It is then, as appears, the greatest of all lessons to know one’s self. For if one knows himself, he will know God; and knowing God, he will be made like God
-St. Clement of Alexandria
It is of immense value to know yourself:
If you know your strengths you can focus on those areas and achieve extraordinary things.
In a similar way, if you know your weaknesses you can find ways to compensate for those areas like partnering with different people possessing the strengths that you lack.
This is all relatively straightforward, but the question then becomes how does one truly come to know oneself?
Drum roll please…
The answer isn’t as earth shattering as you might expect.
You come to know yourself in the same way you learn about anything else – through investigation and focused study.
There are several personality tests that you may or may not have heard of that I have found to be incredibly valuable in the study of yourself. Below I describe a few of them, give some starting points, and provide some resources so that you can begin your research!
Myers-Brigg Personality Test
Many of you are already aware of the Myers-Brigg Personality Types as they are referenced the most. The theory boils down to the following:
There are four possible pairs of personality traits:
-Introversion (I) or Extraversion (E)
-Intuition (N) or Sensing (S)
-Thinking (T) or Feeling (F)
-Judging (J) or Perceiving (P)
Every person leans, to a slight or extreme degree, to one side in each pair; this results in 16 possible personality profiles. A lot of people are surprised at how accurately their profile describes them as this test has helped many to see why they think and behave in certain ways. This personality test is so widely used that some people use it to find careers that they would be a good fit for or even life long partners that they are compatible with.
Take the test for free here! Once you know what you are you can just type those four letters into google and learn a variety of things about yourself.
There are also entire webpages dedicated to explaining the different Myers-Brigg personality types. The following videos are some of the best I’ve found as they take an in-depth look at each type. It’s definitely worth the 10 minutes it’ll take to watch the video focusing on your personal type:
There are also forums where people with the same personality type go, ask each other questions and support one another. If you go to https://www.reddit.com/r/xxxx (type in the four letters that represent your personality type in place of the xxxx) you can see one such online community for yourself. You can learn what motivates, scares, exhausts, or makes each personality type feel better. You can even see how to grow rapidly based on your type. When it comes to the Myers-Brigg personality types, resources are pretty endless.
The DiSC Assessment
The DiSC assessment is another test designed to predict how people are likely to act; it is another tool you can use to learn more about yourself. The basic premise is that there are four behavioral groups people fall into: Dominant, Influential, Steady, and Compliant.
Most people can be described using one or a mixture of two of the categories. You can take the test for free here!
Also, below you can download a really good infographic taken from Eastern Nazarene College that goes into a lot of detail about the different behavior groups. (Be sure to zoom in to see it properly!)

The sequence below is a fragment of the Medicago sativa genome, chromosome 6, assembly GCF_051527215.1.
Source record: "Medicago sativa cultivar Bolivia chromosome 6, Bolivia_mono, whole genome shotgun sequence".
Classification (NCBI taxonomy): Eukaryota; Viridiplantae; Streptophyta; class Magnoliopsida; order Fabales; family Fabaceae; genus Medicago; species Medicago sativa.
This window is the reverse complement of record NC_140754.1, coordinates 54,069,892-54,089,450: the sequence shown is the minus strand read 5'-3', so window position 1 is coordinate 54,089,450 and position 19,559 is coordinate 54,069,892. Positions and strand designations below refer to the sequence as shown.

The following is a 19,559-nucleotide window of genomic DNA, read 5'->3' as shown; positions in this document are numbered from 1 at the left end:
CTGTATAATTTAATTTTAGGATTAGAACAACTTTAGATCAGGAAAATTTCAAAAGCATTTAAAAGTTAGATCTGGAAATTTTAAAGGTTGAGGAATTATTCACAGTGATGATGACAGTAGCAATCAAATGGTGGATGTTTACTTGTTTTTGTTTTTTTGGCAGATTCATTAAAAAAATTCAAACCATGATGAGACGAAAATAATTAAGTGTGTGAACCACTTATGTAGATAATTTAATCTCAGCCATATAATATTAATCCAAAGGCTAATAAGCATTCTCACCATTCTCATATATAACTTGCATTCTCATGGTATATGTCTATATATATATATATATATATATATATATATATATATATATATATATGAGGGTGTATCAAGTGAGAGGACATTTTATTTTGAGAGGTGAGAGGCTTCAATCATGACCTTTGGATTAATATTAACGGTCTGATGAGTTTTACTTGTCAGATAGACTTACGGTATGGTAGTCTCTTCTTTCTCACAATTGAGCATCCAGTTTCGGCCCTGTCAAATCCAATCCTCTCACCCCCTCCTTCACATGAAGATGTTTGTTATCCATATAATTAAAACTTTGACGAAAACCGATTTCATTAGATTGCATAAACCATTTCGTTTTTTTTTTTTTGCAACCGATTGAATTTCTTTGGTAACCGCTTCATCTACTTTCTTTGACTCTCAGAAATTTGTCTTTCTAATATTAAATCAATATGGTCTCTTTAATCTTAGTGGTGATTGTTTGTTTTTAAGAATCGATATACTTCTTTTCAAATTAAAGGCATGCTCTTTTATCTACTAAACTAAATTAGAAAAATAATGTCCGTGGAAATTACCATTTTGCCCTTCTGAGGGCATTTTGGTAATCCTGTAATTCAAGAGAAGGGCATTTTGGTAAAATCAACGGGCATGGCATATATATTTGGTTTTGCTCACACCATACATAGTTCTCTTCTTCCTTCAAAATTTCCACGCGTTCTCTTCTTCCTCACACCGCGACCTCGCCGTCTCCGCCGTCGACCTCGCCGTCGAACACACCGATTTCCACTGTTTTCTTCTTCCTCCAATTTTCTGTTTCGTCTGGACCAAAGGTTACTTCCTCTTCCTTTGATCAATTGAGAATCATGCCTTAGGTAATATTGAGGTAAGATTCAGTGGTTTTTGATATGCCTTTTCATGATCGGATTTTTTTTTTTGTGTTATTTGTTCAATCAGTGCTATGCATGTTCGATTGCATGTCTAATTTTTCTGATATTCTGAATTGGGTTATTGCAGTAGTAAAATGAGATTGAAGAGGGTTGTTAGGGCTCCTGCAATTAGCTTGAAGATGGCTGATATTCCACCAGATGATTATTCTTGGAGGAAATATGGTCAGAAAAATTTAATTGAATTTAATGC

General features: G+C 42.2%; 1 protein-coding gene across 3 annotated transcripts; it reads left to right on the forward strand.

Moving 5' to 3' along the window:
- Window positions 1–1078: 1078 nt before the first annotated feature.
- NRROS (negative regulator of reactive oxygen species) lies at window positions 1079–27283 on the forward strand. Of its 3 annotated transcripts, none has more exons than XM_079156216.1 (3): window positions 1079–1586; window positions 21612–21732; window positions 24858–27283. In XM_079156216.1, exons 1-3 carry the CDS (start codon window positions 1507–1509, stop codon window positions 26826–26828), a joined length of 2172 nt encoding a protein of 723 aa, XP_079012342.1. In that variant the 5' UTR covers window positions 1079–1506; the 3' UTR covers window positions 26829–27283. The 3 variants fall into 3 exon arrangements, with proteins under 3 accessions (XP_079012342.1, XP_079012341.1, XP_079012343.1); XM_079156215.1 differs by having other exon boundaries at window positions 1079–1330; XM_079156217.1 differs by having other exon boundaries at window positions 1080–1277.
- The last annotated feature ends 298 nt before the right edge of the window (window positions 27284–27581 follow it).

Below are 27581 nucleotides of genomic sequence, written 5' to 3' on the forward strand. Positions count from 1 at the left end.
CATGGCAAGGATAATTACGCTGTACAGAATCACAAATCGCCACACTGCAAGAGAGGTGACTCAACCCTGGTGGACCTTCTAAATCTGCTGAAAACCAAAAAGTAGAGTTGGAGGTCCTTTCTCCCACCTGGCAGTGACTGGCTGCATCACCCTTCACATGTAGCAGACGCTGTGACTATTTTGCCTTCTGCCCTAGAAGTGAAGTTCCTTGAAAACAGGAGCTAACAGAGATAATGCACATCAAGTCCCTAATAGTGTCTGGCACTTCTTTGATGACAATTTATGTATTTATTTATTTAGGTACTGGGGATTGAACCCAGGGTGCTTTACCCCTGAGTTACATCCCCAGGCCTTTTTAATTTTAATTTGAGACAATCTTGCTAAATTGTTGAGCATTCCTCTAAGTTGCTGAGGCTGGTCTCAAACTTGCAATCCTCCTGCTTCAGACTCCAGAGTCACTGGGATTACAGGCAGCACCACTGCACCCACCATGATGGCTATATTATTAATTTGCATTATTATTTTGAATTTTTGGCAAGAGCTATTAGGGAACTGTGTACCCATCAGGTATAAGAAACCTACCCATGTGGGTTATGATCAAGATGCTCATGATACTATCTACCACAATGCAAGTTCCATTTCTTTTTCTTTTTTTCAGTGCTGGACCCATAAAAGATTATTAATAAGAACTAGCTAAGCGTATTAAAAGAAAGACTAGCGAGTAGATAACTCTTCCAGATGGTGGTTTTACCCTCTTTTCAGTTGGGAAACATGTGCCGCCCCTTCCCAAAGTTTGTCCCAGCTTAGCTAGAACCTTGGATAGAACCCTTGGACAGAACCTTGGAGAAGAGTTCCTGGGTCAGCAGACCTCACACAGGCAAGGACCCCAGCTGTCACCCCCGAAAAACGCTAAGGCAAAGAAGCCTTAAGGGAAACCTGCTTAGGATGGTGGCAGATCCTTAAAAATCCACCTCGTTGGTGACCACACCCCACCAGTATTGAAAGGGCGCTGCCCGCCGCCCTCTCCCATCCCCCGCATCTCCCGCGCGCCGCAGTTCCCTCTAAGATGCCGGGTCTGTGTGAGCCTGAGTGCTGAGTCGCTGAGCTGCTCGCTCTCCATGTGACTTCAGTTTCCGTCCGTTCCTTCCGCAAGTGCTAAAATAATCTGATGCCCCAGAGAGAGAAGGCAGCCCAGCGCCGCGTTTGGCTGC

There are several other less well-known tests out there that will give you a deeper understanding of what you’re naturally good at, your unique disposition, and why you think and act the way you do… you just have to look for them. After I bought, Living Your Strengths: Discover Your God-Given Talents and Inspire Your Community, I received an access code to take a StrengthFinders Test. Out of the 34 themes, it reported my top 5 (with my strongest at the top of the list):
1. Input (I have a craving to know more; like to collect and archive all kinds of information)
2. Intellection (I am introspective and appreciate intellectual discussions)
3. Focus (I can take directions, follow through, and make the corrections necessary to stay on track)
4. Learner (I am constantly growing as I I feed my desire to learn all that I can)
5. Restorative (I adept at dealing with problems and good at fixing things that go wrong)
This taught me a lot about myself and revealed to me why I behave in certain ways. The book goes into a lot more detail about the 34 themes. Unfortunately, the test is not free as you either have to buy the book (and receive an access code to take the test) or buy the test on it’s own here. If you don’t want to pay for the test it’s worth looking through the list of themes to see what you think are your top strengths. You might know yourself better than you think.
Not only can we use these tools to learn more about ourselves, but we can use them to understand and appreciate the differences between us and the people in our lives. As we come to understand that there is no ‘right way’ and just different ways of communicating and approaching things we come to value others for the unique perspectives, insights, and abilities they bring to the table. This allows us to grow to see our lives in the context of the people and community we belong to.
So let’s start learning about ourselves!
After looking through these materials, what have you learned about yourself from your research? Let us know below!
(Photo by Alex Zhu)